Feb. 19, 2013 at 3:43 PM ET
Planning to fly somewhere for your spring break or summer vacation? If arriving at your destination in a timely manner is important, you may want to choose Alaska over American, Hawaiian over Allegiant and Japan Airlines (JAL) over Air Canada.
According to the global trackers at FlightStats, Alaska, Hawaiian and JAL were among the top airlines in the world in terms of getting their passengers where they wanted to go within 15 minutes of their scheduled arrival time last year.
American, Allegiant and Air Canada, not so much.
Released on Tuesday, the company’s On-time Performance Service Awards analyzes data from airlines, major reservation systems and civil aviation authorities and ranks carriers in 13 categories, including major international airlines, major airlines by continent, regional airlines by continent and airline alliance.
Among the winners and losers:
Top 5 major North American airlines
Other major U.S. carriers included Southwest (77.53 percent), Frontier (77.19 percent), United (76.94 percent) and American (76.93 percent), with Air Canada bringing up the rear with an on-time performance rate of just 60.89 percent.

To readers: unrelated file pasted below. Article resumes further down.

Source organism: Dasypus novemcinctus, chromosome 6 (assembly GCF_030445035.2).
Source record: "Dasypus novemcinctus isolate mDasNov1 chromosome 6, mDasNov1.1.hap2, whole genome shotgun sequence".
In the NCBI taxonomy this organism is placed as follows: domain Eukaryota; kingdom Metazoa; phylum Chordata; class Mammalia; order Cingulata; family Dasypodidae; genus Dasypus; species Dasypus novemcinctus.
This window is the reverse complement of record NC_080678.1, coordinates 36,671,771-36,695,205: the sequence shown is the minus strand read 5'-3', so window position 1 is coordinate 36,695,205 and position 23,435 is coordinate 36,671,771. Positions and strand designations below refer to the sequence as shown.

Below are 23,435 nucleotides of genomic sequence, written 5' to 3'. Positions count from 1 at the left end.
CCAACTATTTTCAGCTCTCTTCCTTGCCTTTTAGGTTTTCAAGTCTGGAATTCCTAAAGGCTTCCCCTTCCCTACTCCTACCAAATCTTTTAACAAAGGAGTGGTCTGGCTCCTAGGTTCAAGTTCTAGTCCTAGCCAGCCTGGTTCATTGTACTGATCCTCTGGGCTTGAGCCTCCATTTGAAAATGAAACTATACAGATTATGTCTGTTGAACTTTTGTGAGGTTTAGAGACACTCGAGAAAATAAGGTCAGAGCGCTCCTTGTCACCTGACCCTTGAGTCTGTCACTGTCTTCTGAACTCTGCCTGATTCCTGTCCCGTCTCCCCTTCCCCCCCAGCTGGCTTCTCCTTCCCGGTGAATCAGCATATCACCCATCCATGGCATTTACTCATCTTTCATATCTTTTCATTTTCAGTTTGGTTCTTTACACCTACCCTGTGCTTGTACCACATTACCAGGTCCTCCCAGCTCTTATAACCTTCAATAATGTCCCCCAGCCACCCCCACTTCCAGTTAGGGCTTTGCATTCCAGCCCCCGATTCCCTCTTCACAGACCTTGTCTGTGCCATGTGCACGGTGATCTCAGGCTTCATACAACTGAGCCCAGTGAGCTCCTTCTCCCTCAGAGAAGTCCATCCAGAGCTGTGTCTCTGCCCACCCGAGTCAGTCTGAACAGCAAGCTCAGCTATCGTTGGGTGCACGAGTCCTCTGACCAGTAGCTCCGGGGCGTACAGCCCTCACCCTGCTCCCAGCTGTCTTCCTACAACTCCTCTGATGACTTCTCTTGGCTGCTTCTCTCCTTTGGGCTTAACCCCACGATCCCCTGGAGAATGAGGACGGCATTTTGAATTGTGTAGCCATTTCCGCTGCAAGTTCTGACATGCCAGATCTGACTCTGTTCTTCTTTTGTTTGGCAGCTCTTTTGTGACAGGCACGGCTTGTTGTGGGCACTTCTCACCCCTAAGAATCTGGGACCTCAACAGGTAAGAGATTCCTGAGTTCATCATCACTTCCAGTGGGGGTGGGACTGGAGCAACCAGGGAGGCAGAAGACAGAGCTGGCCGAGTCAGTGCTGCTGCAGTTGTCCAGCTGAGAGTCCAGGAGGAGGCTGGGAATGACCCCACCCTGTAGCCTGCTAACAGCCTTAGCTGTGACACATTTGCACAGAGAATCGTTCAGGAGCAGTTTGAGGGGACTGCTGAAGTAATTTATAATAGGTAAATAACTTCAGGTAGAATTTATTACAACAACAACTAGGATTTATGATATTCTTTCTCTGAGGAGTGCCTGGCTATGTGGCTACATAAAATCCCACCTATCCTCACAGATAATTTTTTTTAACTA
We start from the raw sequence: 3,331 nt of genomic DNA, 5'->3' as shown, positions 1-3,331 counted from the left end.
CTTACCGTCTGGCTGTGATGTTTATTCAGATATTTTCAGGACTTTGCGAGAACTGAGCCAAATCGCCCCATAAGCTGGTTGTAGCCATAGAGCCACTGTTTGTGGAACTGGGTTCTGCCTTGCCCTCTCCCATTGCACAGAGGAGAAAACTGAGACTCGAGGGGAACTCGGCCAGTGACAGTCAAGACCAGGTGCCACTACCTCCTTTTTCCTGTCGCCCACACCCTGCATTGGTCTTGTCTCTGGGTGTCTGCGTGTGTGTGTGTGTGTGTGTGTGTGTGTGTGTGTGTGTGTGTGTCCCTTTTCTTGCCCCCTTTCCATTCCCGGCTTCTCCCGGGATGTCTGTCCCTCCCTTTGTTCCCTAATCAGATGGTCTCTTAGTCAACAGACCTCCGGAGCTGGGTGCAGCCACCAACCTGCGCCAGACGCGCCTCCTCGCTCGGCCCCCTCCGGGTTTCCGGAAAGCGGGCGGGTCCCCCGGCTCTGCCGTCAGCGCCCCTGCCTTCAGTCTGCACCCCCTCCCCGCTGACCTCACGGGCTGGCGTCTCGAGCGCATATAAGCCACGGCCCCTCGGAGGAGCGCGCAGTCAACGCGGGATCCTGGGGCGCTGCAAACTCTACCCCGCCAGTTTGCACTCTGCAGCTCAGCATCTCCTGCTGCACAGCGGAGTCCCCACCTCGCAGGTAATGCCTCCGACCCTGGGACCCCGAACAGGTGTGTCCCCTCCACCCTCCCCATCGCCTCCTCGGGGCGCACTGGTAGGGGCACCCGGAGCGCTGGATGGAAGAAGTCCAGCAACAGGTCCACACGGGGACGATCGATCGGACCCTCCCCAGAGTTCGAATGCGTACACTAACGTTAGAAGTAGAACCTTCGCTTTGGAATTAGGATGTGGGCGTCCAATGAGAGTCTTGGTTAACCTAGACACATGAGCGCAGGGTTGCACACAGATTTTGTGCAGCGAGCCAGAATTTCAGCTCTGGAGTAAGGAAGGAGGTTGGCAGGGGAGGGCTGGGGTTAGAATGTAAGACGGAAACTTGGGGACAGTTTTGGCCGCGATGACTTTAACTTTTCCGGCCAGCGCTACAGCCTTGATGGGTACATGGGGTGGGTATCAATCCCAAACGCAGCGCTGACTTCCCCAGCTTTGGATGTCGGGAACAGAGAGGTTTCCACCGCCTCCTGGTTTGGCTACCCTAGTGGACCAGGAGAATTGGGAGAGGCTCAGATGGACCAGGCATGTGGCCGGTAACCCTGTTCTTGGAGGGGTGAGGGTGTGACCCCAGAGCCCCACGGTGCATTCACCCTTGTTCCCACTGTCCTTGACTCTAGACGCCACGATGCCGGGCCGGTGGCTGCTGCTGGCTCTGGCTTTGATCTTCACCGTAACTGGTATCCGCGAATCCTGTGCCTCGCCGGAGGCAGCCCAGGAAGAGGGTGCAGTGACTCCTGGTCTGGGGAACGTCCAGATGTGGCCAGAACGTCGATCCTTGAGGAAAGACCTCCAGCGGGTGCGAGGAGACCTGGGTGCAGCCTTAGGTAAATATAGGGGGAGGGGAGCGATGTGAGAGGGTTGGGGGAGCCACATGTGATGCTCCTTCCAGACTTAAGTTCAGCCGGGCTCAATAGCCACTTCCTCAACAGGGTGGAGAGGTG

Top 5 North American regional airlines
Most likely to get delayed at the gate or stuck on the tarmac? Allegiant, at 69.13 percent.
While passengers on Allegiant (and other lesser-known carriers) had every right to be annoyed by poor performance, it’s worth noting that the U.S. industry, overall, has been delaying fewer passengers recently.
According to the Department of Transportation (DOT), the 15 largest U.S. carriers posted an on-time arrival rate of 81.85 percent last year, up from 79.60 percent in 2011 and the third-best annual rate in the 18 years DOT has been collecting the data.
Still, there’s room for improvement, especially when compared to major international airlines, where on-time honors went to JAL (90.35 percent), All Nippon Airways (88.48 percent), SAS (87.91 percent) and KLM (87.85 percent). Last year marked the third time that JAL has taken the top spot.
“It takes a lot of teamwork among all employees to pull together consistent on-time performance,” said Sarena Regazzoni, director of corporate communications at FlightStats, “and if an organization has a high rate, it’s an indicator that passengers will have a positive outcome on their day of travel.”
Whether that’s enough to get travelers to pick one airline over another is less clear. Even when there’s a choice between carriers, on-time performance is less important than other factors, including price, schedule and inflight services, says Stuart Greif, vice president, global travel, at J.D. Power and Associates.
“On-time performance is table stakes,” he told NBC News. “Customers’ expectations are that the plane should arrive on time. You don’t get credit for what you’re supposed to do.”
Rob Lovitt is a longtime travel writer who still believes the journey is as important as the destination. Follow him at Twitter.